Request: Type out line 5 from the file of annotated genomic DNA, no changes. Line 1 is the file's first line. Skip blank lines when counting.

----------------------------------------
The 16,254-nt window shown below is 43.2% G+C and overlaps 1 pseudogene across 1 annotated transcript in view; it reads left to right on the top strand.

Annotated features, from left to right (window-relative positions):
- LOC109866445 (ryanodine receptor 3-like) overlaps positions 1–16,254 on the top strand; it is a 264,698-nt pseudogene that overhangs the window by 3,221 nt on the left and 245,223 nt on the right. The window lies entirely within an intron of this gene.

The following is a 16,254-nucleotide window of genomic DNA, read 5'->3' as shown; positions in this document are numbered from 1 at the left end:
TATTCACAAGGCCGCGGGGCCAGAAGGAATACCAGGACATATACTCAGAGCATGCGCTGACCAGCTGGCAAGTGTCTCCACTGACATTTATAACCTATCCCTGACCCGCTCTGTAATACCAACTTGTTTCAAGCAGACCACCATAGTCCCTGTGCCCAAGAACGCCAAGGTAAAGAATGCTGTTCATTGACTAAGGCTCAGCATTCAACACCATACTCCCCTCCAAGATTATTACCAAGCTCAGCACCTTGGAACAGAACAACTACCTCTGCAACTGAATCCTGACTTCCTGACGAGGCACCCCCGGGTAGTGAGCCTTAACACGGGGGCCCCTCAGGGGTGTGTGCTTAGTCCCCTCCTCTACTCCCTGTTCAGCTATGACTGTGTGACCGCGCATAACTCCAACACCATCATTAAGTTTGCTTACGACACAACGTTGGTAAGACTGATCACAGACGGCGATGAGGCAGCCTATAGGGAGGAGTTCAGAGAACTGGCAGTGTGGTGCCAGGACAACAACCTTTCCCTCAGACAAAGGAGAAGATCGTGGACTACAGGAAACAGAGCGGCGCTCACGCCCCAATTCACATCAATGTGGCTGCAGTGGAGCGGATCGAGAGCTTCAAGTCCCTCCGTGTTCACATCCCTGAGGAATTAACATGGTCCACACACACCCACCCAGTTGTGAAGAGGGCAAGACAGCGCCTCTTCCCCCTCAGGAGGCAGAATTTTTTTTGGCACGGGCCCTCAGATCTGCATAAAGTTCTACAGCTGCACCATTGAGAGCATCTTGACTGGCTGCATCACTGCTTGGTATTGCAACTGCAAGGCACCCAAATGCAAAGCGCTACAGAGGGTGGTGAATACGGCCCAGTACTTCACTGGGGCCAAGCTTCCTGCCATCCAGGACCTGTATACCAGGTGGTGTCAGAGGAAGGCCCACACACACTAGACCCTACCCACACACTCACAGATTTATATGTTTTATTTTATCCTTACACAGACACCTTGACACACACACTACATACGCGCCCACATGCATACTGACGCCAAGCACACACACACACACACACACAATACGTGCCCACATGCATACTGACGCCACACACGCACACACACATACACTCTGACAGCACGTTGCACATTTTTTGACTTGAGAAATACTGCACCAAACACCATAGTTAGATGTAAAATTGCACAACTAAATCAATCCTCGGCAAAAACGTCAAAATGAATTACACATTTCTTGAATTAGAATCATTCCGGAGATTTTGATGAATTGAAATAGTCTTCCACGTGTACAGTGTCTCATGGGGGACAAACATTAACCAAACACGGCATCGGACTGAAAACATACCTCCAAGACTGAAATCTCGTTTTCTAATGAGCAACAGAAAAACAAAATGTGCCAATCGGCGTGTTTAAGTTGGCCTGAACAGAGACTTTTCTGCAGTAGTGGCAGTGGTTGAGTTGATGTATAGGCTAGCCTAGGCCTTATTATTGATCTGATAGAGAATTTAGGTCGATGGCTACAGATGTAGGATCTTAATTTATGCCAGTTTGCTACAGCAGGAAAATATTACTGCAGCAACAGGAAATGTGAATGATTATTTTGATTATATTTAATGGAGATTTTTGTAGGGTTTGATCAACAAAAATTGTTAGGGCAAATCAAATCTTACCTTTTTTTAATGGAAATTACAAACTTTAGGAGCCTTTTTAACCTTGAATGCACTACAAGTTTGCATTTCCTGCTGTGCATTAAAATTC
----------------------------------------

TATTCACAAGGCCGCGGGGCCAGAAGGAATACCAGGACATATACTCAGAGCATGCGCTGACCAGCTGGCAAGTGTCTCCACTGACATTTATAACCTATCCCTGACCCGCTCTGTAATACCAACTTGTTTCAAGCAGACCACCATAGTCCCTGTGCCCAAGAACGCCAAGGTAAAGAATGCTGTTCATTGACTAAGGCTCAGCATTCAACACCATACTCCCCTCCAAGATTATTACCAAGCTCAGCACCTTGGAACAGAACAACTACCTCTGCAACTGAATCCTGACTTCCTGACGAGGCACCCCCGGGTAGTGAGCCTTAACACGGGGGCCCCTCAGGGGTGTGTGCTTAGTCCCCTCCTCTACTCCCTGTTCAGCTATGACTGTGTGACCGCGCATAACTCCAACACCATCATTAAGTTTGCTTACGACACAACGTTGGTAAGACTGATCACAGACGGCGATGAGGCAGCCTATAGGGAGGAGTTCAGAGAACTGGCAGTGTGGTGCCAGGACAACAACCTTTCCCTCAGACAAAGGAGAAGATCGTGGACTACAGGAAACAGAGCGGCGCTCACGCCCCAATTCACATCAATGTGGCTGCAGTGGAGCGGATCGAGAGCTTCAAGTCCCTCCGTGTTCACATCCCTGAGGAATTAACATGGTCCACACACACCCACCCAGTTGTGAAGAGGGCAAGACAGCGCCTCTTCCCCCTCAGGAGGCAGAATTTTTTTTGGCACGGGCCCTCAGATCTGCATAAAGTTCTACAGCTGCACCATTGAGAGCATCTTGACTGGCTGCATCACTGCTTGGTATTGCAACTGCAAGGCACCCAAATGCAAAGCGCTACAGAGGGTGGTGAATACGGCCCAGTACTTCACTGGGGCCAAGCTTCCTGCCATCCAGGACCTGTATACCAGGTGGTGTCAGAGGAAGGCCCACACACACTAGACCCTACCCACACACTCACAGATTTATATGTTTTATTTTATCCTTACACAGACACCTTGACACACACACTACATACGCGCCCACATGCATACTGACGCCAAGCACACACACACACACACACACAATACGTGCCCACATGCATACTGACGCCACACACGCACACACACATACACTCTGACAGCACGTTGCACATTTTTTGACTTGAGAAATACTGCACCAAACACCATAGTTAGATGTAAAATTGCACAACTAAATCAATCCTCGGCAAAAACGTCAAAATGAATTACACATTTCTTGAATTAGAATCATTCCGGAGATTTTGATGAATTGAAATAGTCTTCCACGTGTACAGTGTCTCATGGGGGACAAACATTAACCAAACACGGCATCGGACTGAAAACATACCTCCAAGACTGAAATCTCGTTTTCTAATGAGCAACAGAAAAACAAAATGTGCCAATCGGCGTGTTTAAGTTGGCCTGAACAGAGACTTTTCTGCAGTAGTGGCAGTGGTTGAGTTGATGTATAGGCTAGCCTAGGCCTTATTATTGATCTGATAGAGAATTTAGGTCGATGGCTACAGATGTAGGATCTTAATTTATGCCAGTTTGCTACAGCAGGAAAATATTACTGCAGCAACAGGAAATGTGAATGATTATTTTGATTATATTTAATGGAGATTTTTGTAGGGTTTGATCAACAAAAATTGTTAGGGCAAATCAAATCTTACCTTTTTTTAATGGAAATTACAAACTTTAGGAGCCTTTTTAACCTTGAATGCACTACAAGTTTGCATTTCCTGCTGTGCATTAAAATTC